The invention of the steam engine and its practical implementation in the beam engines of the early-18th century was the catalyst.
By mechanizing and automating the excavation of mines, not only could raw materials, such as coal and ores, be harvested in immense quantities, but the process could be executed at a speed simply infeasible for manual laborers. Soon, the rapidly increasing availability of coal and raw building materials allowed ever-more complex machines to be invented, housed in greatly upscaled industrial buildings like factories.
Everything was affected. From agriculture through to metal working and construction, and on to the textile industry, the fuel surplus enabled more and more steam engines to be built, which in turn allowed more and more machines and processes to be automated. Workers who had till then found themselves confined to their area of birth were released from this geo-economic prison by roads, bridges, plus quicker and cheaper transport.
This expansion, not just industrially but socially and commercially, essentially led to the collapse of the existing social structure, with a wider distribution of wealth generating extra tiers within a nation’s class system.
It also led to the creation of modern industrial cities, with many industries increasingly bound by a mutual reliance on each other’s trade and, importantly, the machines and power source (steam produced by coal) that, year by year, was becoming the norm. The Industrial Revolution saw machines put center stage due to their ability to perform tasks at a literally inhuman rate. Manual workers found they were no longer craftspeople, but operators of steam hammers, water frames, power looms and more. They operated many of these steam-powered devices in factories, a new system of production also born in this period.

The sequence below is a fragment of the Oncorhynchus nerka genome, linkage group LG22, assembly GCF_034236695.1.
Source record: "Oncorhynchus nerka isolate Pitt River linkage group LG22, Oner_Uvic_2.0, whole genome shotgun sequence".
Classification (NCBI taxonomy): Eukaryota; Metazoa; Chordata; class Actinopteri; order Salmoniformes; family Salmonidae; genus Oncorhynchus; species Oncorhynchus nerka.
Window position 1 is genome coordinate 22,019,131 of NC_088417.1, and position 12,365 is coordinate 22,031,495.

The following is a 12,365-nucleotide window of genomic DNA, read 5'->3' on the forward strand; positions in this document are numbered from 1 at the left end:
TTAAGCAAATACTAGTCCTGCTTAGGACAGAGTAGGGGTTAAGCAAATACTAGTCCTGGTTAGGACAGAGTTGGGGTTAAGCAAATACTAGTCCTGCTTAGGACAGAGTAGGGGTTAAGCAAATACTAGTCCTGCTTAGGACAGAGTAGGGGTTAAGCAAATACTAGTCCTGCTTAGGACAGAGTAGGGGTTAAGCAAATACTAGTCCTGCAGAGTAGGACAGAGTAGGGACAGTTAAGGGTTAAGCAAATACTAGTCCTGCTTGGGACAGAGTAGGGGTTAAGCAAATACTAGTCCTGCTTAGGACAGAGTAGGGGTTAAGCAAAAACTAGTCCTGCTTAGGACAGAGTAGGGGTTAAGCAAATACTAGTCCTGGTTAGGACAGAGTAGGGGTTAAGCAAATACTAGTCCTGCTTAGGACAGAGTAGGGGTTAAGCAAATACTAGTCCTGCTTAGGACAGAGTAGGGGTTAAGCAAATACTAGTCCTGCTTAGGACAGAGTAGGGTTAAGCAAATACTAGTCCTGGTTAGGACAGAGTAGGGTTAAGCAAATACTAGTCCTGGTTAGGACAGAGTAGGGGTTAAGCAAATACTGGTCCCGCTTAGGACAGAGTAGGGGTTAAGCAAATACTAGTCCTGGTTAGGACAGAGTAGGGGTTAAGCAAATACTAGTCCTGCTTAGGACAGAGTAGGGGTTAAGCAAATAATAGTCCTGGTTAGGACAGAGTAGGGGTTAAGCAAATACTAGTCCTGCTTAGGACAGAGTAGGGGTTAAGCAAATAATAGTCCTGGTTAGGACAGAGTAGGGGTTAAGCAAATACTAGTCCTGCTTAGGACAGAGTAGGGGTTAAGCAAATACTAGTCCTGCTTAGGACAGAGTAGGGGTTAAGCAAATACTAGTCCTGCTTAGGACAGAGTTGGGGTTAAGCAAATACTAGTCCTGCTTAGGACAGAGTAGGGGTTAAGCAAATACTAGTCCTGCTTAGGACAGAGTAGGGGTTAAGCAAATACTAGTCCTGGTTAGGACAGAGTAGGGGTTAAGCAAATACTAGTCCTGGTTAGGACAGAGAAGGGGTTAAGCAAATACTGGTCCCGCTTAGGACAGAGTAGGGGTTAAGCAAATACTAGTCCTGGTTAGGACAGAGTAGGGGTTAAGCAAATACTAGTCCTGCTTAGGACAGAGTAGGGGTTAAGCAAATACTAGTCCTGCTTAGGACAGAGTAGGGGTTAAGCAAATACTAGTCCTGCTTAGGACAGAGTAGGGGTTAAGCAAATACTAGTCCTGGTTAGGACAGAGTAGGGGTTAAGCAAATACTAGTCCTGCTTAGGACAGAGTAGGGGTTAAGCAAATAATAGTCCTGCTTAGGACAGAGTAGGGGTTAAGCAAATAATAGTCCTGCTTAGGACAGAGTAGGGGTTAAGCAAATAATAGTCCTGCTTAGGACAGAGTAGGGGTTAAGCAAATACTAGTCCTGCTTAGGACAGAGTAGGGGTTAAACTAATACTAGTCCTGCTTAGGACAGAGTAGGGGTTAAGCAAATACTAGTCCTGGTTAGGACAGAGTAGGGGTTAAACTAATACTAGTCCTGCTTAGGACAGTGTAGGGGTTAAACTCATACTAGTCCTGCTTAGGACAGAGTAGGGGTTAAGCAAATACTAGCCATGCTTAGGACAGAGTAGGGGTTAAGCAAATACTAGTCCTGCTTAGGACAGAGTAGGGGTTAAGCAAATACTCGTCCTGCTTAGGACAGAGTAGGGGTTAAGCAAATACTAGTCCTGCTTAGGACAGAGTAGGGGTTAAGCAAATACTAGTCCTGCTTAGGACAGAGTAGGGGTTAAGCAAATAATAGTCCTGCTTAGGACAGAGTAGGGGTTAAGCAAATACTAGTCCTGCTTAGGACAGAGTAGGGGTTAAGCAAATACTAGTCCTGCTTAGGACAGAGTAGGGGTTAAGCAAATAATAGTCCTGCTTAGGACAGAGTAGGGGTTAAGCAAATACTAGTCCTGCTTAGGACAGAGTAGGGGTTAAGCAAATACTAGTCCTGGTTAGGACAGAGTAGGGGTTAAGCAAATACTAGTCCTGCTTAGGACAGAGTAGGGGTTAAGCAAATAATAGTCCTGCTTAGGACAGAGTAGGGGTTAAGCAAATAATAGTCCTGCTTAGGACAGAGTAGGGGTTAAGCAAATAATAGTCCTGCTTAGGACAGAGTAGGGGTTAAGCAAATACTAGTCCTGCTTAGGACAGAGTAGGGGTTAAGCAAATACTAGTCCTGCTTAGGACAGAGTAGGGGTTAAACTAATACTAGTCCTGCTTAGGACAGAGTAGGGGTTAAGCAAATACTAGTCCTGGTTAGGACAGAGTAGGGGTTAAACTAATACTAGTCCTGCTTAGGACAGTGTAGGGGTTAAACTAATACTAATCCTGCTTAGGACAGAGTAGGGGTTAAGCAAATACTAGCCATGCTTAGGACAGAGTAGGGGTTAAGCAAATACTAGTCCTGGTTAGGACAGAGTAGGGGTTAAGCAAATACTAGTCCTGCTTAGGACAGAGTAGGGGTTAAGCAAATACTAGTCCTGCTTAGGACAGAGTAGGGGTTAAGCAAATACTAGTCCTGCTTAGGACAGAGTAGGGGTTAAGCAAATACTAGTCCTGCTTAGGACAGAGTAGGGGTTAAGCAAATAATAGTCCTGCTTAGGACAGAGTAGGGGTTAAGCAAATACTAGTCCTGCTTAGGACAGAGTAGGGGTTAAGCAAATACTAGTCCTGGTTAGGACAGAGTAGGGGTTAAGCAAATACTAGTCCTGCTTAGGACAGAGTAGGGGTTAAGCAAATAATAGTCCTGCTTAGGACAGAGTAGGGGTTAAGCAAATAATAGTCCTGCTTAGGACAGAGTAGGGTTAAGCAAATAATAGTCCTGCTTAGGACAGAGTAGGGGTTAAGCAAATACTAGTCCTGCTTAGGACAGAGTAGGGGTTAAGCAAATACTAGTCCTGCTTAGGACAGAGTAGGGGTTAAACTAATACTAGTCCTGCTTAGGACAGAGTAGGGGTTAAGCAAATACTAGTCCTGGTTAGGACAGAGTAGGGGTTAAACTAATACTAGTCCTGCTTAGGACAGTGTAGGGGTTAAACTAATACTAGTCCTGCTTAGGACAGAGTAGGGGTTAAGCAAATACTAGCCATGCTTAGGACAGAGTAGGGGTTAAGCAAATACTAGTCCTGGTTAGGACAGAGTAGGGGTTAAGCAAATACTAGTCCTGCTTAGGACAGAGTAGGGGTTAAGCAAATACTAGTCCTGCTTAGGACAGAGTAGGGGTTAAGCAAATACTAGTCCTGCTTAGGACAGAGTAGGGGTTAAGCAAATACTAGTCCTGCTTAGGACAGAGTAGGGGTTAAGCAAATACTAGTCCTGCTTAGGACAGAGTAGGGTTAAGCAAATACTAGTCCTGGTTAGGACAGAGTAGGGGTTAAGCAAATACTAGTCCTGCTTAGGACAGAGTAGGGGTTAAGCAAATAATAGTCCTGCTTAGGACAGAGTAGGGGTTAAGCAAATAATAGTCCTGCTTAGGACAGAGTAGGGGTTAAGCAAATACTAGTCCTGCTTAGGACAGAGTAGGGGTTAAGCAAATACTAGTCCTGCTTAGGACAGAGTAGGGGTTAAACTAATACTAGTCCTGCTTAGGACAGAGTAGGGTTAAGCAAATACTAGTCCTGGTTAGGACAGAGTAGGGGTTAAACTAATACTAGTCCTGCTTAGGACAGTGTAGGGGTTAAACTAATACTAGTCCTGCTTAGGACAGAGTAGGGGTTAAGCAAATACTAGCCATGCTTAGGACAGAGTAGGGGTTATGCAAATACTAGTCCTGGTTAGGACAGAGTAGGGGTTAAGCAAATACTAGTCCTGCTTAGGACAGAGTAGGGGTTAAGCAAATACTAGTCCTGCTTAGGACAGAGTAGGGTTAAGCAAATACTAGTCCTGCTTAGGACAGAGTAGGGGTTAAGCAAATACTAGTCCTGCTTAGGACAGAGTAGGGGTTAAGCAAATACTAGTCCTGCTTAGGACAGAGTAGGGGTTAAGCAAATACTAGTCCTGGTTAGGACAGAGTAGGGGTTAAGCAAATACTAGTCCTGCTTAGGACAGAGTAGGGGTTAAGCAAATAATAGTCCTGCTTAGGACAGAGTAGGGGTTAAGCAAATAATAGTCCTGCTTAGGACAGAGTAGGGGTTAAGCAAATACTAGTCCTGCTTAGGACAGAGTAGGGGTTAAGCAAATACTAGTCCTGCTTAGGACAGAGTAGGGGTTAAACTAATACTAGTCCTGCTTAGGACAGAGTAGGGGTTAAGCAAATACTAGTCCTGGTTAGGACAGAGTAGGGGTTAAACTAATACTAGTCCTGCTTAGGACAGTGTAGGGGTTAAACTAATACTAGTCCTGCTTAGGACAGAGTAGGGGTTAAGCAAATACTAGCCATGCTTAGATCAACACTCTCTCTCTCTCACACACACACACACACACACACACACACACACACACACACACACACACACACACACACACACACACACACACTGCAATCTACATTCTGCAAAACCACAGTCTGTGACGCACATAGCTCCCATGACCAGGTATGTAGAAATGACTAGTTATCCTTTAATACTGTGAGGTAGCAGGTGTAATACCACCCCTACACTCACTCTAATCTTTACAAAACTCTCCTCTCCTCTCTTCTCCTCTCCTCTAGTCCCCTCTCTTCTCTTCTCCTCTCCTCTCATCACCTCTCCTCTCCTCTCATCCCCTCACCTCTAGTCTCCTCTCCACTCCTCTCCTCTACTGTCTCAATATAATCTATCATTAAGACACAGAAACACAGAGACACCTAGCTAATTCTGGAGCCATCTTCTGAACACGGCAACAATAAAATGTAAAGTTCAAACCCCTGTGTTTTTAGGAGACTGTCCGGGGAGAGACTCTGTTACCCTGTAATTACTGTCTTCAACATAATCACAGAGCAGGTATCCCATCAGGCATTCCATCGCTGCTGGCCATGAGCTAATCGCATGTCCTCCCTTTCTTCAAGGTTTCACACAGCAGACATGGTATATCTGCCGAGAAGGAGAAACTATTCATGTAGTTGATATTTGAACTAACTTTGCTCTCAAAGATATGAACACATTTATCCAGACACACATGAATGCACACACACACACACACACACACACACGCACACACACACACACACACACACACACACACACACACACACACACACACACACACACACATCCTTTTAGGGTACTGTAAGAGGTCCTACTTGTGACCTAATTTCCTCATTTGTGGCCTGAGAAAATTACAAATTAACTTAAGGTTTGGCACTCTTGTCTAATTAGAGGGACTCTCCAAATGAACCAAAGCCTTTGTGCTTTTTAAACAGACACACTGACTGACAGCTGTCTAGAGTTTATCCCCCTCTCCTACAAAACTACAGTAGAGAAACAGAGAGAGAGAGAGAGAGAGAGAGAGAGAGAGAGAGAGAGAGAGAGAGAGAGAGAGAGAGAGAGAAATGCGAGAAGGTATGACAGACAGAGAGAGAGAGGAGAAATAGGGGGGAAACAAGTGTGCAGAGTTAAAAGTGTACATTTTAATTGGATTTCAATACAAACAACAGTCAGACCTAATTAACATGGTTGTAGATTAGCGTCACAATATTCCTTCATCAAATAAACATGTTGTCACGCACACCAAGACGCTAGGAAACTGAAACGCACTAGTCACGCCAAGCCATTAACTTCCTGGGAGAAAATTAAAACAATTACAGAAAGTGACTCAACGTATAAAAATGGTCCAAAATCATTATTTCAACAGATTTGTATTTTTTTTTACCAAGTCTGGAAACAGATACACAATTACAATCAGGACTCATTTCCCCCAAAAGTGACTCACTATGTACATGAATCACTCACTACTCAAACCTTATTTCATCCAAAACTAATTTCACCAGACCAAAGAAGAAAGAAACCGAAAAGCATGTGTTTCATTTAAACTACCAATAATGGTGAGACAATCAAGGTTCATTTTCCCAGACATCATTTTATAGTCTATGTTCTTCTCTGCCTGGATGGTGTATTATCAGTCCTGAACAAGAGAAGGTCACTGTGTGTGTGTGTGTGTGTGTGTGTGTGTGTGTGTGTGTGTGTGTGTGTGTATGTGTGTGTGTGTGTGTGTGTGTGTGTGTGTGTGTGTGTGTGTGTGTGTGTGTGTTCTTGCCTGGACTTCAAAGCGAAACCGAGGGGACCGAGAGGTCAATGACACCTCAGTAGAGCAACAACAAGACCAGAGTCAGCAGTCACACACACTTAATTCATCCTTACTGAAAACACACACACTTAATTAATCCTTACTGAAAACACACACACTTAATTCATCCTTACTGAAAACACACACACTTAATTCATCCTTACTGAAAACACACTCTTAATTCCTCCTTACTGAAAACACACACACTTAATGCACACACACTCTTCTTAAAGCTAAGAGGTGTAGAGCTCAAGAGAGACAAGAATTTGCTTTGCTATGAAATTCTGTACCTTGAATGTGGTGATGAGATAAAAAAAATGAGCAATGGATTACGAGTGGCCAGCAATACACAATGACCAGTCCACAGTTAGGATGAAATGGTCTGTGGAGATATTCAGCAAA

Prior to the 1700s the majority of industries were ‘cottage industries’, with small groups of craftspeople taking part in heavily localized operations producing limited goods. Taking the textiles industry as an example, wool and cotton fibers were spun by hand into yarn and weavers turned them into bespoke items for a select few wealthy clients. However, with the advent of spinning frames and mechanized looms, these craftspeople were drawn together in a factory setting, with items created en masse. Due to the removal of hands-on skill in many of their roles, more untrained workers could be hired.
The scale of the integration of industrial machinery can’t be overstated. Every level of the textiles industry was transformed, with cotton engines allowing fibers to be separated from seeds rapidly, spinning frames enabling those fibers to be spun into yarn on a massive scale, and power looms driven by vast drive shafts allowing cloth to be weaved with unprecedented efficiency.
While the first half of the Industrial Revolution, circa 1700-1830, was characterized by stationary steam-powered machines, the second half (circa 1830-1900) saw an explosion in machines that moved. It was kick-started by Richard Trevithick’s steam-powered locomotive and carriage, and then refined by a series of inventors who took mobile applications of the steam engine to another level.
Soon steam-powered trains (like Stephenson’s rocket), carriages, balloons and ships were opening up the possibility of long-distance travel across the globe.